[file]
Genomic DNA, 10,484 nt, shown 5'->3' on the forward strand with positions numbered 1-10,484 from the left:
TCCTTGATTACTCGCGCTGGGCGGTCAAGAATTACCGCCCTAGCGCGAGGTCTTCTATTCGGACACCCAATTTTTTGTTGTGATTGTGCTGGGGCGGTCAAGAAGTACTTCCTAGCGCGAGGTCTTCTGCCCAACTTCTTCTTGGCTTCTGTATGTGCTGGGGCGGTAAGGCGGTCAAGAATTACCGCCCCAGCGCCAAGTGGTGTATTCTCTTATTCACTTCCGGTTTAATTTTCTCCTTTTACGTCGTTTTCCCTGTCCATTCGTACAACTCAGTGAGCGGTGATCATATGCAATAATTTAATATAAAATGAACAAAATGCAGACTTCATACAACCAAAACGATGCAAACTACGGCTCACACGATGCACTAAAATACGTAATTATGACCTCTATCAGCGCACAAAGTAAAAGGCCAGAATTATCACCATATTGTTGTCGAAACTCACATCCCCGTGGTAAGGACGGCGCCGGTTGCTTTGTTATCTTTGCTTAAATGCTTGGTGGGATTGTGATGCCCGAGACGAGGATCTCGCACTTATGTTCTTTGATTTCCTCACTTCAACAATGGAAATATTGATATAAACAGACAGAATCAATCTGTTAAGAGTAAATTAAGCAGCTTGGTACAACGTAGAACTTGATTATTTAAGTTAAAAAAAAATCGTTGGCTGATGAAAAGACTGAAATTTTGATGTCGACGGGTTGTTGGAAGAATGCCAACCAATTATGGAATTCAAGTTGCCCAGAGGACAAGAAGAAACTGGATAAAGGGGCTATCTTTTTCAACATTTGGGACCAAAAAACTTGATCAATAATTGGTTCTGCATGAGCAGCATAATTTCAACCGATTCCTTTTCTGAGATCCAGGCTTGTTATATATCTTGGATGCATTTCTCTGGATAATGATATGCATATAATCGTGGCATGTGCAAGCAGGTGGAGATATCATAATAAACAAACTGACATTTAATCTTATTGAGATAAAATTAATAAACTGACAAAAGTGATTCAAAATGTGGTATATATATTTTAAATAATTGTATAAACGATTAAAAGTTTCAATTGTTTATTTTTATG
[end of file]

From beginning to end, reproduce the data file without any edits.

Genomic DNA, 10,484 nt, shown 5'->3' on the forward strand with positions numbered 1-10,484 from the left:
TCCTTGATTACTCGCGCTGGGCGGTCAAGAATTACCGCCCTAGCGCGAGGTCTTCTATTCGGACACCCAATTTTTTGTTGTGATTGTGCTGGGGCGGTCAAGAAGTACTTCCTAGCGCGAGGTCTTCTGCCCAACTTCTTCTTGGCTTCTGTATGTGCTGGGGCGGTAAGGCGGTCAAGAATTACCGCCCCAGCGCCAAGTGGTGTATTCTCTTATTCACTTCCGGTTTAATTTTCTCCTTTTACGTCGTTTTCCCTGTCCATTCGTACAACTCAGTGAGCGGTGATCATATGCAATAATTTAATATAAAATGAACAAAATGCAGACTTCATACAACCAAAACGATGCAAACTACGGCTCACACGATGCACTAAAATACGTAATTATGACCTCTATCAGCGCACAAAGTAAAAGGCCAGAATTATCACCATATTGTTGTCGAAACTCACATCCCCGTGGTAAGGACGGCGCCGGTTGCTTTGTTATCTTTGCTTAAATGCTTGGTGGGATTGTGATGCCCGAGACGAGGATCTCGCACTTATGTTCTTTGATTTCCTCACTTCAACAATGGAAATATTGATATAAACAGACAGAATCAATCTGTTAAGAGTAAATTAAGCAGCTTGGTACAACGTAGAACTTGATTATTTAAGTTAAAAAAAAATCGTTGGCTGATGAAAAGACTGAAATTTTGATGTCGACGGGTTGTTGGAAGAATGCCAACCAATTATGGAATTCAAGTTGCCCAGAGGACAAGAAGAAACTGGATAAAGGGGCTATCTTTTTCAACATTTGGGACCAAAAAACTTGATCAATAATTGGTTCTGCATGAGCAGCATAATTTCAACCGATTCCTTTTCTGAGATCCAGGCTTGTTATATATCTTGGATGCATTTCTCTGGATAATGATATGCATATAATCGTGGCATGTGCAAGCAGGTGGAGATATCATAATAAACAAACTGACATTTAATCTTATTGAGATAAAATTAATAAACTGACAAAAGTGATTCAAAATGTGGTATATATATTTTAAATAATTGTATAAACGATTAAAAGTTTCAATTGTTTATTTTTATG